by: TIMES PHOTO: JONATHAN HOUSE - Chad Hastings, the general manager of CenterCal Properties, is excited for customers to experience what Nyberg Rivers has to offer come fall.Come September, the construction at the Nyberg Rivers development will be complete.

Cabela’s will be in full swing, Jiggles will be leveled, and the memory of a K-Mart once upon a time will be obsolete.

As the facades of the new properties, which are being developed by CenterCal Properties, continue to take shape, it’s already hard to imagine what it was before. With New Seasons, Home Goods, Cabela’s, L.A. Fitness and several restaurants in the works, the formerly underutilized property will be bustling with entirely new customers.

Even the properties that remain, such as Michaels, Banner Bank and a small strip of stores, are in for facelifts to better match the new, upscale aesthetic.

“This is, in many ways, the entryway to Tualatin,” said Chad Hastings, the general manager of CenterCal. “It’s something to be proud of.”

In addition to the new establishments, Nyberg Rivers will feature a fire pit and kennels where visitors can keep their dogs while shopping. Similar to other CenterCal properties, like Bridgeport Village and Cascade Station, Nyberg Rivers is meant to be a shopping destination and experience.

“This project really is more than retail. It’s a sense of community,” Hastings said. “We really want this to be a beautiful place to shop, hang out and enjoy that will last for years.”

Though many business owners and citizens alike are excited for the development to be complete, some have voiced concerns about the presumed traffic that big-name retailers like Cabela’s might bring. According to the company’s marketing manager Shannon Salyer, people flock from all over the country just to arrive in time for Cabela’s grand openings — the store at Nyberg Rivers is planned to officially open on Sept. 18.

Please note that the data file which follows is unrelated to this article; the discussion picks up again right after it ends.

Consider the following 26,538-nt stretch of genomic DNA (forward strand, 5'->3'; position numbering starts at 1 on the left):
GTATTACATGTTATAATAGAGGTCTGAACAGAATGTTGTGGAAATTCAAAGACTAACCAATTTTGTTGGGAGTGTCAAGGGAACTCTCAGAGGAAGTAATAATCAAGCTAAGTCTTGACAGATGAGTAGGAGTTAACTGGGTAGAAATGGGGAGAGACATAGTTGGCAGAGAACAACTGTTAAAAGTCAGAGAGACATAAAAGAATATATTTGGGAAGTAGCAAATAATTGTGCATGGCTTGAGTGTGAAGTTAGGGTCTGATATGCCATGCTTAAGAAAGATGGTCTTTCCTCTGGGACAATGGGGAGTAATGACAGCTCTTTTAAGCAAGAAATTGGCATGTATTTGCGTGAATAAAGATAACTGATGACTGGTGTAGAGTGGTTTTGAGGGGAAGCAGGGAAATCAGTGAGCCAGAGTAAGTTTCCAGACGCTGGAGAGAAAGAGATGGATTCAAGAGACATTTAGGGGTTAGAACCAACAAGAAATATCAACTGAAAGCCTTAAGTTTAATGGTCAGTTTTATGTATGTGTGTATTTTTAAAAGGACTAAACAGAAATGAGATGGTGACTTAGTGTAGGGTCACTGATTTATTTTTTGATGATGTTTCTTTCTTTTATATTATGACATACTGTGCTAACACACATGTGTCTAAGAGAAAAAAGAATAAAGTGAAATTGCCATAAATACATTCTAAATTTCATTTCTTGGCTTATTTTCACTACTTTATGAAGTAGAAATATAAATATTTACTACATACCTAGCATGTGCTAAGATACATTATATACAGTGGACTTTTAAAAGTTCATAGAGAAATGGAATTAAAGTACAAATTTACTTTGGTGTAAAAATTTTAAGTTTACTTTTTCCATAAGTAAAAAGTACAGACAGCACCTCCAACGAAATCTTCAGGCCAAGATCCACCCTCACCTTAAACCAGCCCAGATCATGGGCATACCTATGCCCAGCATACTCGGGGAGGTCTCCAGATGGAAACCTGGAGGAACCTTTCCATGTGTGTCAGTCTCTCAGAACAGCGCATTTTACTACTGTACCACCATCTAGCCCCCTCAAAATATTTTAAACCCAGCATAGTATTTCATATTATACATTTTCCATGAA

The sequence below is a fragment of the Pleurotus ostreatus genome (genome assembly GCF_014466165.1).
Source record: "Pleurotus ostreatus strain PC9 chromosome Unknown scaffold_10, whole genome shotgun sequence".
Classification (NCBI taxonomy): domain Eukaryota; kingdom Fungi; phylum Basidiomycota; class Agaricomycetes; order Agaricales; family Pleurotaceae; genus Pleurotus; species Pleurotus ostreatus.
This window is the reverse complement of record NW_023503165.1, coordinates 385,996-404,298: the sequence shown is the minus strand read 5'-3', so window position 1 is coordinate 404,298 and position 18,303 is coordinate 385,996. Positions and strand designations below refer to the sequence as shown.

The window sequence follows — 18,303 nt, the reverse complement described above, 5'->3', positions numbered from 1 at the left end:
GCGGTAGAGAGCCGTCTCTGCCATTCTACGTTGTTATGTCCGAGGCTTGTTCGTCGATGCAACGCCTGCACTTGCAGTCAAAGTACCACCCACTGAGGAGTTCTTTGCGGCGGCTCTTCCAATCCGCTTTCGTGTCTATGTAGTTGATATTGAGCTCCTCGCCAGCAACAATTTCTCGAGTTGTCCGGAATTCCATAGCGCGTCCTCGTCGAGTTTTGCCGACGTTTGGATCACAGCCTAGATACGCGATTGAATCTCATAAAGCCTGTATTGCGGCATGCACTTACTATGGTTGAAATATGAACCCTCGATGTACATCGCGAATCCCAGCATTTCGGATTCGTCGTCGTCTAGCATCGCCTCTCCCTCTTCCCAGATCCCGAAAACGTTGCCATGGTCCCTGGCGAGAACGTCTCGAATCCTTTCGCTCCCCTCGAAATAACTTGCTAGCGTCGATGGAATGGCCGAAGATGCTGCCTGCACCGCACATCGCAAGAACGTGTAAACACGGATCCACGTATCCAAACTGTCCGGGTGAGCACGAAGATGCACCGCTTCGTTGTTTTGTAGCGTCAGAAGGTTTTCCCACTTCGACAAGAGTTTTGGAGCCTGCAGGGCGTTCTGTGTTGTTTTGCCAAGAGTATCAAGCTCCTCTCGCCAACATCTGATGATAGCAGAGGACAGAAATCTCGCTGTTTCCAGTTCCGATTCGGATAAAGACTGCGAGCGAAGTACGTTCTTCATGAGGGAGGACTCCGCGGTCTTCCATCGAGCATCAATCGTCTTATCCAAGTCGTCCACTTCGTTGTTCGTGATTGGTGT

“Expect a couple thousand for the grand opening,” she said at a Meet Your Neighbors Reception last week put on by the Tualatin Chamber of Commerce. “It’s going to bring a lot of people into this community and aware of Tualatin.”

In a city whose residents’ biggest complaint is already congestion, worries about potential additional traffic aren’t without grounds. However, efforts to alleviate these issues have been made by the developers.

“I think there’s a valid concern that when Cabela’s first opens, it may bring in traffic from the region,” Hastings said. “But we’ve been working with the city and (Oregon Department of Transportation) closely.”

A key element in the effort to reduce increased congestion is raising the number of entrances to two and exits to three by the time the stores are up and running. Seneca Street will also be extended from Nyberg Rivers to the lake in the commons, giving visitors not hailing from the freeway a more efficient way to arrive. This extension will be pedestrian friendly, as well, which is hoped to decrease some of the local traffic. Also in the works is a grant that will complete the Ice Age Trail from Tualatin Community Park all the way behind the Nyberg Woods development, which CenterCal also operates. Eventually, the trail will encompass 22 miles between Tualatin, Sherwood and Wilsonville.

Keeping with Tualatin’s rich, prehistoric history, a bronze mastodon sculpture is being created by artist Brian Keith. It will be delivered mid-September and rest on a huge sidewalk area between Cabela’s and a yet unnamed upscale restaurant in the strip. Even more, a children’s book titled “I wonder...” explores what it would have been like for a child to live alongside mastodons. The book is being published by CenterCal, with all proceeds going to charity.

While any project of this size raises concerns and faces challenges throughout, Nyberg Rivers has never veered off track from its September launch.

“We’ve got some great contractors out here. It’s been really smooth,” said Hastings. “Just seeing it take form and seeing a project from the ground up come to life — I’m excited for the customers.”

Also exciting are the 1,700 full- and part-time jobs that the 300,000-square-foot finished development will bring to the area. While increased traffic remains a topic of discussion and was even brought up by Tualatin business leaders at last week’s Meet Your Neighbor’s Reception, only time will tell if the concerns are realized. The one thing everyone agreed on, however? Elation over Jiggles’ departure from Tualatin’s entrance when its lease ends on Saturday.

Contract Publishing

Go to top
Template by JoomlaShine